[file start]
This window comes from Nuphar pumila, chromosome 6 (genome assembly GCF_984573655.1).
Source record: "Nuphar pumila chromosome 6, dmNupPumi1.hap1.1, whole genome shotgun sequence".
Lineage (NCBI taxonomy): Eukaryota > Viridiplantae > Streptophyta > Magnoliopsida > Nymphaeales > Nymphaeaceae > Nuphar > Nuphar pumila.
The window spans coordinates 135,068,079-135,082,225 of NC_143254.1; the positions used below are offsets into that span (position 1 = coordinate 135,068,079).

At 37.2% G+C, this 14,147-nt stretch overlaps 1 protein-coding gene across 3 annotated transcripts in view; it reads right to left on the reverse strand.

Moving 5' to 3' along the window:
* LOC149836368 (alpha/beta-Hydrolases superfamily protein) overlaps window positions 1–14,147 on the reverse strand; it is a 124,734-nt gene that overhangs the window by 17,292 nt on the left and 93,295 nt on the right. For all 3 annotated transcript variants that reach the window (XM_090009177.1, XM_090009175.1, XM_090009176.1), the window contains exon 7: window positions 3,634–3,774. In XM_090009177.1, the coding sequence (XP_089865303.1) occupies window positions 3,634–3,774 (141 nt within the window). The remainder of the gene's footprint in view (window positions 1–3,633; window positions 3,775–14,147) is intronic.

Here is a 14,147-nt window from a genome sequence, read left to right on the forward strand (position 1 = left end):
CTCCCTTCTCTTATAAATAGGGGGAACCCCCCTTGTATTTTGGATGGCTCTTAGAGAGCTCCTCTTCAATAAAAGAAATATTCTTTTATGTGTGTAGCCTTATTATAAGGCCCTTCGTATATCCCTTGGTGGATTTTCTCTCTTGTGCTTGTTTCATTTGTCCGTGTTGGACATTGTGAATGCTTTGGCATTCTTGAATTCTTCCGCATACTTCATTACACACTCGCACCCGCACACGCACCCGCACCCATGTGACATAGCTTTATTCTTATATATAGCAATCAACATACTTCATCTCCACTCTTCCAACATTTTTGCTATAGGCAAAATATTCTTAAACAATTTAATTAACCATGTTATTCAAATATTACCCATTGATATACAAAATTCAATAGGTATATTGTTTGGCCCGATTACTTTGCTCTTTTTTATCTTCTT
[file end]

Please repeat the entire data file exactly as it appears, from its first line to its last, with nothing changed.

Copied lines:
This window comes from Nuphar pumila, chromosome 6 (genome assembly GCF_984573655.1).
Source record: "Nuphar pumila chromosome 6, dmNupPumi1.hap1.1, whole genome shotgun sequence".
Lineage (NCBI taxonomy): Eukaryota > Viridiplantae > Streptophyta > Magnoliopsida > Nymphaeales > Nymphaeaceae > Nuphar > Nuphar pumila.
The window spans coordinates 135,068,079-135,082,225 of NC_143254.1; the positions used below are offsets into that span (position 1 = coordinate 135,068,079).

At 37.2% G+C, this 14,147-nt stretch overlaps 1 protein-coding gene across 3 annotated transcripts in view; it reads right to left on the reverse strand.

Moving 5' to 3' along the window:
* LOC149836368 (alpha/beta-Hydrolases superfamily protein) overlaps window positions 1–14,147 on the reverse strand; it is a 124,734-nt gene that overhangs the window by 17,292 nt on the left and 93,295 nt on the right. For all 3 annotated transcript variants that reach the window (XM_090009177.1, XM_090009175.1, XM_090009176.1), the window contains exon 7: window positions 3,634–3,774. In XM_090009177.1, the coding sequence (XP_089865303.1) occupies window positions 3,634–3,774 (141 nt within the window). The remainder of the gene's footprint in view (window positions 1–3,633; window positions 3,775–14,147) is intronic.

Here is a 14,147-nt window from a genome sequence, read left to right on the forward strand (position 1 = left end):
CTCCCTTCTCTTATAAATAGGGGGAACCCCCCTTGTATTTTGGATGGCTCTTAGAGAGCTCCTCTTCAATAAAAGAAATATTCTTTTATGTGTGTAGCCTTATTATAAGGCCCTTCGTATATCCCTTGGTGGATTTTCTCTCTTGTGCTTGTTTCATTTGTCCGTGTTGGACATTGTGAATGCTTTGGCATTCTTGAATTCTTCCGCATACTTCATTACACACTCGCACCCGCACACGCACCCGCACCCATGTGACATAGCTTTATTCTTATATATAGCAATCAACATACTTCATCTCCACTCTTCCAACATTTTTGCTATAGGCAAAATATTCTTAAACAATTTAATTAACCATGTTATTCAAATATTACCCATTGATATACAAAATTCAATAGGTATATTGTTTGGCCCGATTACTTTGCTCTTTTTTATCTTCTT